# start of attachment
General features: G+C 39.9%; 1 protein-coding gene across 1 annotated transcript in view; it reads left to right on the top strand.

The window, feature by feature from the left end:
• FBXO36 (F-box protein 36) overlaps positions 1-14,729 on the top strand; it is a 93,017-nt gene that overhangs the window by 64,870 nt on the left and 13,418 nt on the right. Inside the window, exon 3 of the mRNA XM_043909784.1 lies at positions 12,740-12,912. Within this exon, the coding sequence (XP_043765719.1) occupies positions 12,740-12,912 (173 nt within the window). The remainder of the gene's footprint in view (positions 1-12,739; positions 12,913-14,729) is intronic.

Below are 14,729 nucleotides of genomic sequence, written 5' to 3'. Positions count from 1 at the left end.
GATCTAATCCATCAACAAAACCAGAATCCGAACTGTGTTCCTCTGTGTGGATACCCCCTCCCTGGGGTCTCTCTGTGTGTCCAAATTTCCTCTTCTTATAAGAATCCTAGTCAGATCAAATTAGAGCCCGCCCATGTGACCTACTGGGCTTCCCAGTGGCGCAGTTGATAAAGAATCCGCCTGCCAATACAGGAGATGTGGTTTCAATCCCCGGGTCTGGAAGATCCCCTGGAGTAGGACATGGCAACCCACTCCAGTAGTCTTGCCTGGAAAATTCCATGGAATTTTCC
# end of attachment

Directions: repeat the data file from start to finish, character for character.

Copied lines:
General features: G+C 39.9%; 1 protein-coding gene across 1 annotated transcript in view; it reads left to right on the top strand.

The window, feature by feature from the left end:
• FBXO36 (F-box protein 36) overlaps positions 1-14,729 on the top strand; it is a 93,017-nt gene that overhangs the window by 64,870 nt on the left and 13,418 nt on the right. Inside the window, exon 3 of the mRNA XM_043909784.1 lies at positions 12,740-12,912. Within this exon, the coding sequence (XP_043765719.1) occupies positions 12,740-12,912 (173 nt within the window). The remainder of the gene's footprint in view (positions 1-12,739; positions 12,913-14,729) is intronic.

Below are 14,729 nucleotides of genomic sequence, written 5' to 3'. Positions count from 1 at the left end.
GATCTAATCCATCAACAAAACCAGAATCCGAACTGTGTTCCTCTGTGTGGATACCCCCTCCCTGGGGTCTCTCTGTGTGTCCAAATTTCCTCTTCTTATAAGAATCCTAGTCAGATCAAATTAGAGCCCGCCCATGTGACCTACTGGGCTTCCCAGTGGCGCAGTTGATAAAGAATCCGCCTGCCAATACAGGAGATGTGGTTTCAATCCCCGGGTCTGGAAGATCCCCTGGAGTAGGACATGGCAACCCACTCCAGTAGTCTTGCCTGGAAAATTCCATGGAATTTTCC